Cruise Trivia: Name the Tomb and Location
Legend says that scrawling three Xs on this tomb will bring favors to the scrawler. A strange belief but I’ve seen all the Xs on the tomb and have been told that it is constantly being cleaned of those marks.
This trivia question has two parts. First, whose tomb is this (although it is disputed that she is actually buried in this particular grave). And second, where is the tomb?
This should be a big easy trivia for those who have cruised America’s rivers on riverboats.
Don’t look at the answer below until you have formulated your response. If you know the answer, congratulations. You must be an avid reader or a cruiser or a movie watcher. This tomb, of course, has been featured on all three of those.
If you don’t know the answer, might be time to book a riverboat cruise. Never know what you might learn on one of these fascinating river itineraries.
The tomb is said to be the burial spot of legendary Voodoo queen Marie Laveau. Some say she is buried in a different, less conspicuous spot, in this cemetery. However, tour guides do lead visitors to this as the official grave for the much-feared Voodoo queen.
Although she died in 1881, tradition says that Laveau can still grant favors from beyond the grave if believers leave offerings and scrawl three X’s on her tomb, causing massive cleanup headaches for local preservationists.
The graveyard, of course, is famous St. Louis Cemetery No. 1 in New Orleans.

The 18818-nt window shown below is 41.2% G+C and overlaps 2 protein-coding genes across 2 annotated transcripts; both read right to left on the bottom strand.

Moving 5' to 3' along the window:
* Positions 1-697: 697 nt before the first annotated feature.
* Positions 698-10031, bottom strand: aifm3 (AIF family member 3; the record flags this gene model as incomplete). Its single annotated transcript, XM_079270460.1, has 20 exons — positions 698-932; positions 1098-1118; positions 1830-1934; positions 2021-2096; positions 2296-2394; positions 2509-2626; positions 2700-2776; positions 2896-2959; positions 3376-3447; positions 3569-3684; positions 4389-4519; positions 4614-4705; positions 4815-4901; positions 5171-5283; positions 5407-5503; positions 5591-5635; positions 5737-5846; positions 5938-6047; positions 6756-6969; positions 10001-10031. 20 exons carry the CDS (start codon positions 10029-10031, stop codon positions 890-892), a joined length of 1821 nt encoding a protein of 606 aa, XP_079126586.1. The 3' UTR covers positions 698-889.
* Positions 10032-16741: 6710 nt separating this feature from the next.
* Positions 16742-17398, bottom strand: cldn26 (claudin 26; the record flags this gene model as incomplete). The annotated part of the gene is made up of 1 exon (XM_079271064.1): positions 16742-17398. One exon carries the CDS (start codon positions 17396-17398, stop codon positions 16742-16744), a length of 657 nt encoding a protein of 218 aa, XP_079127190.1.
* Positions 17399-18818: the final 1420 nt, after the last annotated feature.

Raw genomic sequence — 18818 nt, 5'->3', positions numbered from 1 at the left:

More than half a century ago, “Easy Rider” hit theater screens and people still talk about the iconic scene in the New Orleans cemetery where Peter Fonda and Dennis Hopper share drugs with two hookers.
Other New Orleans sites in the popular biker movie include the French Quarter where the crew shot that year’s Mardi Gras.
Today, fans of 1969’s “Easy Rider” can retrace some of the actors’ steps by taking guided tours through St. Louis Cemetery No. 1, plus Bourbon Street, Jackson Square and other landmark spots.
Director Dennis Hopper didn’t get official permission to film in the cemetery, but today’s visitors must pay a tour guide to take them through the late 1700s cemetery near the French Quarter.
On March 1, 2015, the cemetery was closed to all tourists except tour groups led by licensed tour guides.
A new grave in the crumbling cemetery seems oddly out of place. It is huge and locals think it too grand and ostentatious.
Actor Nicolas Cage had the 9-foot pyramid built for his final resting place as close to Marie Laveau as he could get in the Big Easy’s oldest cemetery.
The Latin inscription on his grave means “Everything from One.”
Photos by Jackie Sheckler Finch
- A tour guide points out the tomb of Marie Laveau.
- Visitors now need tour guides to visit the cemetery.
- The Big Easy is a popular riverboat stop.
- Pyramid built for final resting place of actor Nicolas Cage.
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